With piracy drama 'Captain Phillips,' Paul Greengrass ('Bloody Sunday,' 'United 93') has defended his ground as the go-to man for tragic, reality-based pressure-cooker films. The dude really knows how to get your palms sweaty, even when you kinda-sorta know how things are going to end up. Note to self: don't take your cargo ship through the Somali Basin if you don't have to.

Greengrass is also the director of the best two 'Bourne' movies ('Supremacy' and 'Ultimatum') and just as Matt Damon glided through those films as the steely, mixed-martial killing machine, Tom Hanks' center-seat performance here is a master class in keeping it cool.

Richard Philips is the person we all want to be - levelheaded, unflappable and (and this is key) a nice guy. When one of the four gun-waving Somali pirates needs a lesson in how to power-up a lifeboat, he's there to give it. Hell, he's there to wash the bloody soles of their feet, which may sound like a wretchedly blunt Christ metaphor, but considering the high tension and rapid pace of the film, the moment is totally earned.

Indeed, 'Captain Phillips' moves at full throttle for the bulk of its running time. After that first shot across the bow it doesn't let up. There's only the briefest of intros to show you how Phillips is a family man, a hard-working man and a man not all that impressed with unions and their coffee breaks. To the film's great credit, there's also some background given to the Somali pirates - desperate men (and boys) begging for "work" aboard skiffs, taking great risks to hijack container ships on behalf of their belligerent warlord bosses. They are young, they are poor, they are hopped up on Khat - a substance that looks like cilantro but undoubtedly has a different effect. Most of them would likely prefer to be doing anything else than taking an American hostage.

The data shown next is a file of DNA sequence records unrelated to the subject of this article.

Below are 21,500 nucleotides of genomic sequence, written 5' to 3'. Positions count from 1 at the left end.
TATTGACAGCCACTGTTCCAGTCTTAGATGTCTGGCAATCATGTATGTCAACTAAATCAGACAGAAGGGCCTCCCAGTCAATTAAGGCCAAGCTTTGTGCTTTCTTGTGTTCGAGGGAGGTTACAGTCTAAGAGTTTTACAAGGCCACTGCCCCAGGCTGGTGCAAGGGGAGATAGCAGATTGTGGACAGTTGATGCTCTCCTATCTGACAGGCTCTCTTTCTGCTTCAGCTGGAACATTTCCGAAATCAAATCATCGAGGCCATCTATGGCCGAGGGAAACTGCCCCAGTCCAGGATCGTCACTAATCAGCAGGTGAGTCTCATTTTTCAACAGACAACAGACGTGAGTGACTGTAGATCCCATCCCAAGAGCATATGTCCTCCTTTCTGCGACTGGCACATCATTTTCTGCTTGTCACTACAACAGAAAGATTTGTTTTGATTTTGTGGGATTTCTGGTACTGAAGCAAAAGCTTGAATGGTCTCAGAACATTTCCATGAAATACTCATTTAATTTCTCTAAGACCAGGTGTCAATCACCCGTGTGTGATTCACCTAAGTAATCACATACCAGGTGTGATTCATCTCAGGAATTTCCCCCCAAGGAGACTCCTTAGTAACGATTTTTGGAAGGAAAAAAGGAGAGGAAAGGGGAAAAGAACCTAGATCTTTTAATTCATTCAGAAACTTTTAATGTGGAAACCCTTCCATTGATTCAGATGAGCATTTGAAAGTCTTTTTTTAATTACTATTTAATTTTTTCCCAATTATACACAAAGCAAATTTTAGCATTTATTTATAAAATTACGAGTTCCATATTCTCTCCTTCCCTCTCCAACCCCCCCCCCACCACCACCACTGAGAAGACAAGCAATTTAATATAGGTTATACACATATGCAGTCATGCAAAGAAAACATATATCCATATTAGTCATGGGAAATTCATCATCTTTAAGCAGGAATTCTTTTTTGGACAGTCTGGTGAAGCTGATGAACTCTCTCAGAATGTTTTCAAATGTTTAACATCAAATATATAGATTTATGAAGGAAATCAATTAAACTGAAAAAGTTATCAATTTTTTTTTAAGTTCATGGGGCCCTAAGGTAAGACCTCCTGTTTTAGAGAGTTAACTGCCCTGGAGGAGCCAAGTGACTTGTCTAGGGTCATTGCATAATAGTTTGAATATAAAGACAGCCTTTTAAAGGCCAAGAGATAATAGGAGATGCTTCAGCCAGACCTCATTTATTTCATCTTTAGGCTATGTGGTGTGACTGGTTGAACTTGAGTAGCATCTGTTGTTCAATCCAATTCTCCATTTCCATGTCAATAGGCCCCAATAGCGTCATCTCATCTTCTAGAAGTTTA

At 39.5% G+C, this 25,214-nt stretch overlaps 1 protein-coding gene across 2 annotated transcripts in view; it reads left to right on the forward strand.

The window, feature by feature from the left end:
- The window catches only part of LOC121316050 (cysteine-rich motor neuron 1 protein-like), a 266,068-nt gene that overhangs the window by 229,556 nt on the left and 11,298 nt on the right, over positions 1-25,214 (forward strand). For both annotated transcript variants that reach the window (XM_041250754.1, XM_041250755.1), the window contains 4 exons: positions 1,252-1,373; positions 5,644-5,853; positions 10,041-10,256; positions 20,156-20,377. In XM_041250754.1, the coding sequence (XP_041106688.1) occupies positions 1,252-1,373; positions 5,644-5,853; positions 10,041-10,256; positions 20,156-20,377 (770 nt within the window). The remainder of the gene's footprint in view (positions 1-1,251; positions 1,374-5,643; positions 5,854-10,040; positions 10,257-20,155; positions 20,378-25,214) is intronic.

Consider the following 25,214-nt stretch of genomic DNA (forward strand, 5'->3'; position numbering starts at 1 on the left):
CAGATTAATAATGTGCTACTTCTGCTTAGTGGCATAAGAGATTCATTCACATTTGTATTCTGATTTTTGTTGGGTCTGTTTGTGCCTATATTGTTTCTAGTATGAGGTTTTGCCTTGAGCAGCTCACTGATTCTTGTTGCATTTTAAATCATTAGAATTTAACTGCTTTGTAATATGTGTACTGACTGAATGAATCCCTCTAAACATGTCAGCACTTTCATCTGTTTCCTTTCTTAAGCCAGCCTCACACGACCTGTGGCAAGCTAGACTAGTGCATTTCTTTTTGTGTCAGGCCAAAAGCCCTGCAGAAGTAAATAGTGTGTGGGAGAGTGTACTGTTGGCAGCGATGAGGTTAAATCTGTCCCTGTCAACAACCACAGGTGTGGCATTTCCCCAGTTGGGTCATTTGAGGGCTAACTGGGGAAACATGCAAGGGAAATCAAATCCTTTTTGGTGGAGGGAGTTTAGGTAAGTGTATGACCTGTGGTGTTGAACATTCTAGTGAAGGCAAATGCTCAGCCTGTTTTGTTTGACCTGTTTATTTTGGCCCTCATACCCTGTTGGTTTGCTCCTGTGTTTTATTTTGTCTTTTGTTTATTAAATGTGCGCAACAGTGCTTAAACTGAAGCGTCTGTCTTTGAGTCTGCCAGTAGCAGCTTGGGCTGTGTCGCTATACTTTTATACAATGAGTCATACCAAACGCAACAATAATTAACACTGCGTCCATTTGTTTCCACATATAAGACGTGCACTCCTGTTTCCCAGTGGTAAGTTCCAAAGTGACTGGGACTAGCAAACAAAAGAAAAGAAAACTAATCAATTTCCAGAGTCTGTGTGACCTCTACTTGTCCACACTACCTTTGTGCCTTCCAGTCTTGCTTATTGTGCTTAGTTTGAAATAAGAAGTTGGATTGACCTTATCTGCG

The leader of the group (Barkhad Abdi) and Hanks quickly establish that "had we met elsewhere, we might have been friends" bond. Another of the four, however, is the loose cannon and has the exaggerated crazy eyes to prove it. I suppose you have to flatten some of reality's contours to make a movie work (the 'Captain Phillips' script strays a bit from actual events), but besides this over-the-top performance, that doesn't lessen the quality of the movie too much. This is well-shot action and visceral suspense, building to a conclusion that snaps with perfection.

I could tell you about "the end of 'Captain Phillips'" but even knowing what happens would not explain what is so effective about it. Greengrass' vice-grip editing builds the standoff between the pirates and the US Navy to white-knuckle levels and holds it there for dangerous lengths of time. (Lots of camera rocking; avoid the front rows if you can.) Tom Hanks is no slouch, but his performance in the film's third act might be a career best. He goes well beyond "making choices" to bringing about physical change to his body. It's a very rare thing to see done so well in a mainstream movie.

There's a little stretch in the middle where 'Captain Phillips' changes gears. It blows out from an insular drama aboard a ship to a wider, more global story. At first, I thought it was a mistake. After recalibrating my sea legs, I found the second half just as engaging as the first. That's a testament to the quality of the writing, the sharp shooting style and the remarkable performances all around.


'Captain Phillips' opens in theaters on October 11.

Jordan Hoffman is a writer, critic and lapsed filmmaker living in New York City. His work can also be seen on Film.com, Badass Digest and StarTrek.com.

[Note: recently, a Danish film called 'A Hijacking' hit the festivals and got a micro release in the US. It hits DVD soon. It is a fascinating thing to contrast with 'Captain Phillips.' It is basically the same story, but told in the exact opposite way - a slow, cerebral film that almost sadistically hinges on anticlimax. It might be fun to rent it to watch soon after this one.]

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